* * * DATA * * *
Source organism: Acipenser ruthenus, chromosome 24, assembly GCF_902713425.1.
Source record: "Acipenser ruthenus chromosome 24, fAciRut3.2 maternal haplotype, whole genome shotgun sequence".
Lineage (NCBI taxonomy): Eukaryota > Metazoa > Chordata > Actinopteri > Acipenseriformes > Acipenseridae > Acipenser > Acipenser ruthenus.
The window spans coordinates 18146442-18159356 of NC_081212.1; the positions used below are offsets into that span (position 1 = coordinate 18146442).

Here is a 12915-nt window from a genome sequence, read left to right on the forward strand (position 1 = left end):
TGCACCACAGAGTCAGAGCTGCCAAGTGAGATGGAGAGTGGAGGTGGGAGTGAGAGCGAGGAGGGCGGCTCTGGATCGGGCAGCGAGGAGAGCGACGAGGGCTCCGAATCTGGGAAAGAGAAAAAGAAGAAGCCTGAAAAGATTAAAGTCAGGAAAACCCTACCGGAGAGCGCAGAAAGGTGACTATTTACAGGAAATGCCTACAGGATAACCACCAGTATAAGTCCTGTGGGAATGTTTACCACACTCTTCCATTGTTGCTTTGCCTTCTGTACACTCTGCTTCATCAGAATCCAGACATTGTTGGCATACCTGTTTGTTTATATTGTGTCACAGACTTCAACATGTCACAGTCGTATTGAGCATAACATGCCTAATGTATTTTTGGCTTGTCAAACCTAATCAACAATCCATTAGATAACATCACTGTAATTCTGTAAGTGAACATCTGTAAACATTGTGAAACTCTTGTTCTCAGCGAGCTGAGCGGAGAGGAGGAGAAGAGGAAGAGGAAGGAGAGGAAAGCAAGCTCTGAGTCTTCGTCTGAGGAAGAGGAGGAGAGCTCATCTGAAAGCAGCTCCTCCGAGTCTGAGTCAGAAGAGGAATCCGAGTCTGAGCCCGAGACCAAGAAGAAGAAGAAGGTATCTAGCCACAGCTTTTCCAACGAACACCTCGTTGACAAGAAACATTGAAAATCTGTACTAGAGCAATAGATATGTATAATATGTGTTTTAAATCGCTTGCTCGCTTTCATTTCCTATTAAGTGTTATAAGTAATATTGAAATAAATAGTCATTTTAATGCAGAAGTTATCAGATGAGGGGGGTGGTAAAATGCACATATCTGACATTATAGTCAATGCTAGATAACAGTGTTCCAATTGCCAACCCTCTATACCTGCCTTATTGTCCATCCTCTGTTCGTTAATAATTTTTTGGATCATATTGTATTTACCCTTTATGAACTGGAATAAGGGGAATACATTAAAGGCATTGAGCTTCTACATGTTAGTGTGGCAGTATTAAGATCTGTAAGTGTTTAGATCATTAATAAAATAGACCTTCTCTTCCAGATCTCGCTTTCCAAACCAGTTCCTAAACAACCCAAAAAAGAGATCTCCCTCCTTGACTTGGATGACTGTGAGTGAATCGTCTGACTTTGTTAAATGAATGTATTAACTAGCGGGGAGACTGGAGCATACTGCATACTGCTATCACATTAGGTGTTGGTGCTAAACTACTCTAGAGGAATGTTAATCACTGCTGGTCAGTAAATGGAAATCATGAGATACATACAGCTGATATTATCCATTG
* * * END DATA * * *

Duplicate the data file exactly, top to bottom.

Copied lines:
Source organism: Acipenser ruthenus, chromosome 24, assembly GCF_902713425.1.
Source record: "Acipenser ruthenus chromosome 24, fAciRut3.2 maternal haplotype, whole genome shotgun sequence".
Lineage (NCBI taxonomy): Eukaryota > Metazoa > Chordata > Actinopteri > Acipenseriformes > Acipenseridae > Acipenser > Acipenser ruthenus.
The window spans coordinates 18146442-18159356 of NC_081212.1; the positions used below are offsets into that span (position 1 = coordinate 18146442).

Here is a 12915-nt window from a genome sequence, read left to right on the forward strand (position 1 = left end):
TGCACCACAGAGTCAGAGCTGCCAAGTGAGATGGAGAGTGGAGGTGGGAGTGAGAGCGAGGAGGGCGGCTCTGGATCGGGCAGCGAGGAGAGCGACGAGGGCTCCGAATCTGGGAAAGAGAAAAAGAAGAAGCCTGAAAAGATTAAAGTCAGGAAAACCCTACCGGAGAGCGCAGAAAGGTGACTATTTACAGGAAATGCCTACAGGATAACCACCAGTATAAGTCCTGTGGGAATGTTTACCACACTCTTCCATTGTTGCTTTGCCTTCTGTACACTCTGCTTCATCAGAATCCAGACATTGTTGGCATACCTGTTTGTTTATATTGTGTCACAGACTTCAACATGTCACAGTCGTATTGAGCATAACATGCCTAATGTATTTTTGGCTTGTCAAACCTAATCAACAATCCATTAGATAACATCACTGTAATTCTGTAAGTGAACATCTGTAAACATTGTGAAACTCTTGTTCTCAGCGAGCTGAGCGGAGAGGAGGAGAAGAGGAAGAGGAAGGAGAGGAAAGCAAGCTCTGAGTCTTCGTCTGAGGAAGAGGAGGAGAGCTCATCTGAAAGCAGCTCCTCCGAGTCTGAGTCAGAAGAGGAATCCGAGTCTGAGCCCGAGACCAAGAAGAAGAAGAAGGTATCTAGCCACAGCTTTTCCAACGAACACCTCGTTGACAAGAAACATTGAAAATCTGTACTAGAGCAATAGATATGTATAATATGTGTTTTAAATCGCTTGCTCGCTTTCATTTCCTATTAAGTGTTATAAGTAATATTGAAATAAATAGTCATTTTAATGCAGAAGTTATCAGATGAGGGGGGTGGTAAAATGCACATATCTGACATTATAGTCAATGCTAGATAACAGTGTTCCAATTGCCAACCCTCTATACCTGCCTTATTGTCCATCCTCTGTTCGTTAATAATTTTTTGGATCATATTGTATTTACCCTTTATGAACTGGAATAAGGGGAATACATTAAAGGCATTGAGCTTCTACATGTTAGTGTGGCAGTATTAAGATCTGTAAGTGTTTAGATCATTAATAAAATAGACCTTCTCTTCCAGATCTCGCTTTCCAAACCAGTTCCTAAACAACCCAAAAAAGAGATCTCCCTCCTTGACTTGGATGACTGTGAGTGAATCGTCTGACTTTGTTAAATGAATGTATTAACTAGCGGGGAGACTGGAGCATACTGCATACTGCTATCACATTAGGTGTTGGTGCTAAACTACTCTAGAGGAATGTTAATCACTGCTGGTCAGTAAATGGAAATCATGAGATACATACAGCTGATATTATCCATTG